I loved witnessing how this generation of chefs, restaurateurs and the F&B community, in general, have found so many creative and delicious ways to champion, not just Filipino dishes, but also local ingredients and Filipino culture while being intentional in giving back to the F&B ecosystem in different forms.

What is the first dish you want to eat when you return home, and where do you go for it?

Sisig – oh, my god. I always go to Manam. But since my husband and I became pescatarian this year, it will have to be tofu, bangus and squid sisig this time—all of which they have as well!

Do you have a favourite restaurant in the Philippines? For fine dining and for more casual experiences?  

Gallery by Chele and Toyo Eatery for Filipino “fine dining.” I also love Mecha Uma, Helm, and I am very much looking forward to seeing what Metiz’s Stephan Duhesme; Hapag’s Kevin Navoa, Kevin Villarica and Thirdy Dolarte; Metronome’s Miko Calo; and Linamnam’s Don Baldosano have been up to since I was last in town.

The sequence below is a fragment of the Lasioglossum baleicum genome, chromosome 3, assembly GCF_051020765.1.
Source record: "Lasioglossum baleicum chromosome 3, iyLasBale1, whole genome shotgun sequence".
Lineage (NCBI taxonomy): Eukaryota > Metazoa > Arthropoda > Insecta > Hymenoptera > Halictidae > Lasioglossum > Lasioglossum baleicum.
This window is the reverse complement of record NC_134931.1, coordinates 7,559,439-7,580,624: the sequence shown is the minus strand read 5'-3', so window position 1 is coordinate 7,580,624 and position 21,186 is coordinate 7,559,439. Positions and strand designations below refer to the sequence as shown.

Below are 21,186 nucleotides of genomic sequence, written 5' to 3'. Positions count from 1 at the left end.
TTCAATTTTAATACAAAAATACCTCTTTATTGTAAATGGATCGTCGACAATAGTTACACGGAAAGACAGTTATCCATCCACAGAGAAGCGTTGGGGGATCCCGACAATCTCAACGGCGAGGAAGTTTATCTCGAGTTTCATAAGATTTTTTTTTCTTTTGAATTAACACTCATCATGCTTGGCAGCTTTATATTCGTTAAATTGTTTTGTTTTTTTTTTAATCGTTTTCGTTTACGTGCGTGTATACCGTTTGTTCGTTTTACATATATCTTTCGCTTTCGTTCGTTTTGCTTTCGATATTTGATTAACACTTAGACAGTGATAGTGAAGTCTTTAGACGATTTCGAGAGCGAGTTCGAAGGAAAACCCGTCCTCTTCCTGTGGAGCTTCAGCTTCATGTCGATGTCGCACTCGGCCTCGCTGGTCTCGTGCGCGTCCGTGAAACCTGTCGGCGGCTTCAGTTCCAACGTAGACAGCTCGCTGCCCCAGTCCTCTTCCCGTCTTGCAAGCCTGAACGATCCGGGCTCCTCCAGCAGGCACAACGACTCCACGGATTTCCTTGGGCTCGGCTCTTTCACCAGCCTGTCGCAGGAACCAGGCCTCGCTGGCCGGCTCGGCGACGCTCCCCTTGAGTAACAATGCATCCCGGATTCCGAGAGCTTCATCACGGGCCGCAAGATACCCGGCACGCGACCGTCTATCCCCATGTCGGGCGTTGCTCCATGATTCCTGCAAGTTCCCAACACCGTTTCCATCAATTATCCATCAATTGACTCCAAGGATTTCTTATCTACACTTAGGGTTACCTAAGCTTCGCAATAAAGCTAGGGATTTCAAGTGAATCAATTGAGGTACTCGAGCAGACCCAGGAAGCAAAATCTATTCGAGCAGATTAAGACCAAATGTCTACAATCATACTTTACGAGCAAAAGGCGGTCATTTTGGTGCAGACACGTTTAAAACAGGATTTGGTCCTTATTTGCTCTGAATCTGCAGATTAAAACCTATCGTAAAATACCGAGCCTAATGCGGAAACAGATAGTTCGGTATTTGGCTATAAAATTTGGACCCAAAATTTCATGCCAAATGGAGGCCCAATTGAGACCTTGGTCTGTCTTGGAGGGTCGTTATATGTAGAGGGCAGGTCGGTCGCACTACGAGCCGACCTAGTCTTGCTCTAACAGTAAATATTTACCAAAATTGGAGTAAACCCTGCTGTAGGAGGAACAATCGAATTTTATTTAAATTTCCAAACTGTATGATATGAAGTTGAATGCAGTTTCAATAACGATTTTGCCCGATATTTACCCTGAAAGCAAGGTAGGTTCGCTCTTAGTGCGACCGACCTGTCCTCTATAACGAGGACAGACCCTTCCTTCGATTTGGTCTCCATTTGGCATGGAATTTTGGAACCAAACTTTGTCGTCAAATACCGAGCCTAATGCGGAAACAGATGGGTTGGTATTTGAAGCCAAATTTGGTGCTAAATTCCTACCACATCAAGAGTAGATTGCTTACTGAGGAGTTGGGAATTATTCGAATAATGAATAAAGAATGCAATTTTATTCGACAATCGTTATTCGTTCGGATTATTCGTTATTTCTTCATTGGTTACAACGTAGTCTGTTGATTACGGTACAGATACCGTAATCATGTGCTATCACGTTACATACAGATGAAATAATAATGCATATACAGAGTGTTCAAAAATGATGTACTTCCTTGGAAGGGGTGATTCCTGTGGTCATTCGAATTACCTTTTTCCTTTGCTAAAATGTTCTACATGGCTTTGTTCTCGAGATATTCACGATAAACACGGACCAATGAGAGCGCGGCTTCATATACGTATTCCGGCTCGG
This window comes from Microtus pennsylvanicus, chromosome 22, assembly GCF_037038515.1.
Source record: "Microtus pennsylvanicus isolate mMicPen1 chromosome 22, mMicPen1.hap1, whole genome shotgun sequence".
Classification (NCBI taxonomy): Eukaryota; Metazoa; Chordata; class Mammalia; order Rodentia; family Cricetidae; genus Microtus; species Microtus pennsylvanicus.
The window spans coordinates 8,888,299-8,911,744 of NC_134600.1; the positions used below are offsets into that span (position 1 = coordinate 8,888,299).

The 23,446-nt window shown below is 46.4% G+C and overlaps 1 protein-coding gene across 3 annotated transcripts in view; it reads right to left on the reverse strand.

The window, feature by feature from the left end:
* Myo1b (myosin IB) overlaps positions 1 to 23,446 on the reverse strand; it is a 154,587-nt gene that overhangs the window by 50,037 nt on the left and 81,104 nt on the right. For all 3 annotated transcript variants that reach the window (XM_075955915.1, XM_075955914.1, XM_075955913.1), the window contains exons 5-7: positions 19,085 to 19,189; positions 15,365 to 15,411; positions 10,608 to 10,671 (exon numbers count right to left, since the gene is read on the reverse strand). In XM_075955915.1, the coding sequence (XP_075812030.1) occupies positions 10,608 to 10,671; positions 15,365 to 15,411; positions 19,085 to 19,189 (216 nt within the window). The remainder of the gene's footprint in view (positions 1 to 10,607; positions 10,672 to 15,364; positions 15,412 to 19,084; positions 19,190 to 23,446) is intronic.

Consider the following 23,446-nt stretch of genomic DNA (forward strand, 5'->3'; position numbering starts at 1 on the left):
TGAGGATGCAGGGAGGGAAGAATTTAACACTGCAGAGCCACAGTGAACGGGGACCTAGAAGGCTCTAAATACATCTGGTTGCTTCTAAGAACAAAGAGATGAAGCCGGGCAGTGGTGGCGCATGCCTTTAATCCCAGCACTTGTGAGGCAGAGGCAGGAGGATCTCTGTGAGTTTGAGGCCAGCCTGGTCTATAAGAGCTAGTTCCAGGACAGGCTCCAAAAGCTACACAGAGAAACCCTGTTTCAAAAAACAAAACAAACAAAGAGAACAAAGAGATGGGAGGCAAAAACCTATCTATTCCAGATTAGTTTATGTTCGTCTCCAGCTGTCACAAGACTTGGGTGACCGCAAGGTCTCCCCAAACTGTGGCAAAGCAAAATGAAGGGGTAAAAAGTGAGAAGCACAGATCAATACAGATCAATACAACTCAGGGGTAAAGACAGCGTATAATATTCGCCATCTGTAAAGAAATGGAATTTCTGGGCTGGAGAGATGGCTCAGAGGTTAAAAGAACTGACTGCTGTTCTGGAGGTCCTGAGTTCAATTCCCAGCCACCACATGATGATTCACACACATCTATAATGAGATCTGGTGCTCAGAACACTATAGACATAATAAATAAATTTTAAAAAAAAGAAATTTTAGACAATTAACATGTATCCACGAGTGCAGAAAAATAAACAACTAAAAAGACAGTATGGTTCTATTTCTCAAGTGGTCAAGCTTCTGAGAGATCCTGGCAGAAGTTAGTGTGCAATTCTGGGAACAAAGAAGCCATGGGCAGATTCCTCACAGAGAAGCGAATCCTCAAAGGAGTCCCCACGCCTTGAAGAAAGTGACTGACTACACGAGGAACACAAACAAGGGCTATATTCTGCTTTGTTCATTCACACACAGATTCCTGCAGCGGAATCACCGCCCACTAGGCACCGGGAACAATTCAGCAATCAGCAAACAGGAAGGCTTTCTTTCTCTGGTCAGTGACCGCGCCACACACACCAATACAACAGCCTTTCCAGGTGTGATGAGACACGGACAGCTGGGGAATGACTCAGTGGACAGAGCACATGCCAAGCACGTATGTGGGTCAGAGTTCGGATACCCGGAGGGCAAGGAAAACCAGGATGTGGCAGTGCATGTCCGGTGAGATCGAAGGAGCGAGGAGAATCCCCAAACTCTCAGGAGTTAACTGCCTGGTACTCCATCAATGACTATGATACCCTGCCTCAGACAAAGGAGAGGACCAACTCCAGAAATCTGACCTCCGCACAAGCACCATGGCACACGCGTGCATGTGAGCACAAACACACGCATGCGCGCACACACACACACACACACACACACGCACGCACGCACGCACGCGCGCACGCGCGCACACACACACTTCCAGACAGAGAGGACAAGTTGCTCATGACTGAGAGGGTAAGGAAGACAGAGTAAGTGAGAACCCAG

If you have visitors with you, where do you go to give them a real taste of the Philippines?

I always bring them to a casual Filipino restaurant like Manam or Abe, and a market (for my chef friends) like Margarita Forés’ Farmer’s Market in Araneta, or Salcedo weekend market. For Filipino fine dining, Gallery by Chele or Toyo Eatery and drinks at The Curator or The Back Room at Shangri-La at The Fort. And for brunch or lunch, Wildflour, Grace Park or Your Local. Sometimes, if it’s on a weeknight (weekends are too traffic and crowded for me), I also take them to Poblacion, and we hop around various places, depending on what the general mood is.

Where do you like to meet up with old friends for food and drinks?

People’s Palace, M Dining + Bar, Sala, Sala Bistro, Discovery Primea’s Tapenade (the salad bar is my fave!!), Tsukiji, Blackbird, Premium Wine Exchange (pick your favorite bottle and you can drink it amongst some of Manila’s biggest wine connoisseurs), Peninsula Manila’s The Bar, and Rambla. 

I crave Chinese food and dim sum all the time, too, so China Palace at Tagaytay Highlands with the family always (either to dine-in or takeout) and also Din Tai Fung or Hai Shin Lou.